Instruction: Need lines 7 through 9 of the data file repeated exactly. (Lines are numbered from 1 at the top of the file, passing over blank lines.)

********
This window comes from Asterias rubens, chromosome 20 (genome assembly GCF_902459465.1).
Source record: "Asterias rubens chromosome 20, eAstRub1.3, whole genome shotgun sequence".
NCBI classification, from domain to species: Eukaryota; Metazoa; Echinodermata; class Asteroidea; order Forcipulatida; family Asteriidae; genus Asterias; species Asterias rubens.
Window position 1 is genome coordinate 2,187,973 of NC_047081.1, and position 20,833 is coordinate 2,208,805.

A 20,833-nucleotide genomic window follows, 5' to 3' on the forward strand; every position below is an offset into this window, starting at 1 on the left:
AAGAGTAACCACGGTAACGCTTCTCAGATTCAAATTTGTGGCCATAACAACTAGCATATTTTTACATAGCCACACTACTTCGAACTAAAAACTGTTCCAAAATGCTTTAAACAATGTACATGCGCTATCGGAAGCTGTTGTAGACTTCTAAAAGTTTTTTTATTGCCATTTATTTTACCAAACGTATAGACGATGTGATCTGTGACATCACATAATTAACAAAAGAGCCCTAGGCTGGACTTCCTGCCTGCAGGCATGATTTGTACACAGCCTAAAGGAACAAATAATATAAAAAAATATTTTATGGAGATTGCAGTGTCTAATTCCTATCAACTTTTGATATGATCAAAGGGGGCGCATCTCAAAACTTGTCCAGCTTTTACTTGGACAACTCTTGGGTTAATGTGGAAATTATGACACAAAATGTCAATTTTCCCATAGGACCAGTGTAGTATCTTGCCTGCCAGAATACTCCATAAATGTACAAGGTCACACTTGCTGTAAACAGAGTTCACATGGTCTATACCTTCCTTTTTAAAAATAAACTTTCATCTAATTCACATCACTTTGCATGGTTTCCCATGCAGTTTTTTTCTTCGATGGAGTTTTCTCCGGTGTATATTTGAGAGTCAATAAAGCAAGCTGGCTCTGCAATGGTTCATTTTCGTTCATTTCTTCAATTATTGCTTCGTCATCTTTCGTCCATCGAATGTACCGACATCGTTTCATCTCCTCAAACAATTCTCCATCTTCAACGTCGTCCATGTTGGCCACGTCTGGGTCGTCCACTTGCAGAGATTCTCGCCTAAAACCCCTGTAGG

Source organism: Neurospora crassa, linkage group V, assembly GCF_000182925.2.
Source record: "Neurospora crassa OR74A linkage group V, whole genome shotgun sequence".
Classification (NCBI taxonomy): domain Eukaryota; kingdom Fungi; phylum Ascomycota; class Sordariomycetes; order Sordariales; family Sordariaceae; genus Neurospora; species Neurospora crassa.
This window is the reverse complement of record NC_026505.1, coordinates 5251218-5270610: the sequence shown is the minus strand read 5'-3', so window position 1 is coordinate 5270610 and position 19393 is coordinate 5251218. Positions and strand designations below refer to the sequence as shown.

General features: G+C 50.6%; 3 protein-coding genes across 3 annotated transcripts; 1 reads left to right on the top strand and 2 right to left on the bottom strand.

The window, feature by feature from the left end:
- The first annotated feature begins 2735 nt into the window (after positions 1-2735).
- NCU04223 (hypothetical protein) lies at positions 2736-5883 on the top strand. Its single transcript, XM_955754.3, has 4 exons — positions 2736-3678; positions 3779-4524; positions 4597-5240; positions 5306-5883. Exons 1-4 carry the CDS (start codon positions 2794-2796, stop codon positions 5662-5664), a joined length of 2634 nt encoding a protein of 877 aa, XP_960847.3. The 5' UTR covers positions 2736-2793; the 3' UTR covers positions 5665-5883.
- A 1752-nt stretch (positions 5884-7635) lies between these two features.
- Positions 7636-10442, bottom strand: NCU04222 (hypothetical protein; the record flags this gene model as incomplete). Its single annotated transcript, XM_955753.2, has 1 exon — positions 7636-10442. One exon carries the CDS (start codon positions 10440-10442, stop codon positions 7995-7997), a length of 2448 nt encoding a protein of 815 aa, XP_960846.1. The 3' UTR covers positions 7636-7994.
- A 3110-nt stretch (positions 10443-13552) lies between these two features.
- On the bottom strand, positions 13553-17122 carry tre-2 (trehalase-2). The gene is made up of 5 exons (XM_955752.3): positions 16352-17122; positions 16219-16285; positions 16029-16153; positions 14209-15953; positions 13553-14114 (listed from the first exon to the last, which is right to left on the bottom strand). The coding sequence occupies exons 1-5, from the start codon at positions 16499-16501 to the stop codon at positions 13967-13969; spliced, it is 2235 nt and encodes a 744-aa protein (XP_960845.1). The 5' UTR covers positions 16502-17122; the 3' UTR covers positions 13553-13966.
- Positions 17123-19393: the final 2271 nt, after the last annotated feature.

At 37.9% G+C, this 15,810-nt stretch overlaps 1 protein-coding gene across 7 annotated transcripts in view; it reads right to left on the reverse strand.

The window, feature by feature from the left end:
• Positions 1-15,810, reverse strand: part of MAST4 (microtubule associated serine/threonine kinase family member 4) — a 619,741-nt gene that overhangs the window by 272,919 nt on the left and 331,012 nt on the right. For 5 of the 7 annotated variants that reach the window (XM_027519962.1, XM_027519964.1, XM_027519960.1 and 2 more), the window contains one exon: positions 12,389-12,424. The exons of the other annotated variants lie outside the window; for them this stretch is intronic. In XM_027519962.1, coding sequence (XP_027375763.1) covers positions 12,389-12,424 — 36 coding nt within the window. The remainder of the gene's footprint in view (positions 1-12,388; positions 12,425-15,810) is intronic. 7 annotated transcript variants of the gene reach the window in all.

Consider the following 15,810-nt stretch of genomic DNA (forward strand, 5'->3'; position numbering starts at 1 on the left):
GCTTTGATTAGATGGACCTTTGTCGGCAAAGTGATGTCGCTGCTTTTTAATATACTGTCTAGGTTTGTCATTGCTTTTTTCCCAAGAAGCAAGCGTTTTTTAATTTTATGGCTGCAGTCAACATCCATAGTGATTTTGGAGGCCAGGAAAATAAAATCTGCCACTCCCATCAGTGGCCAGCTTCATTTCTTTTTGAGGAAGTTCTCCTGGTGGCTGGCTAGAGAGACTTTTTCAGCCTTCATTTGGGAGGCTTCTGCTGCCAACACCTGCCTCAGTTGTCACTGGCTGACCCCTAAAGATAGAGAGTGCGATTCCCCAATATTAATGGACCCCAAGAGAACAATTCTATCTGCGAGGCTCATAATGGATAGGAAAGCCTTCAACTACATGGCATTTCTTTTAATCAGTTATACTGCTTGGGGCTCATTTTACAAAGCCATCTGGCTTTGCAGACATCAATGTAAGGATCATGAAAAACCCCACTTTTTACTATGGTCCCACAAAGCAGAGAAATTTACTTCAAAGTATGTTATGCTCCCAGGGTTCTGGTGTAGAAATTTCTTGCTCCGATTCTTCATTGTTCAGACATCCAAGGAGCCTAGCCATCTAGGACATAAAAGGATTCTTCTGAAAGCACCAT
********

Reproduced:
Source organism: Neurospora crassa, linkage group V, assembly GCF_000182925.2.
Source record: "Neurospora crassa OR74A linkage group V, whole genome shotgun sequence".
Classification (NCBI taxonomy): domain Eukaryota; kingdom Fungi; phylum Ascomycota; class Sordariomycetes; order Sordariales; family Sordariaceae; genus Neurospora; species Neurospora crassa.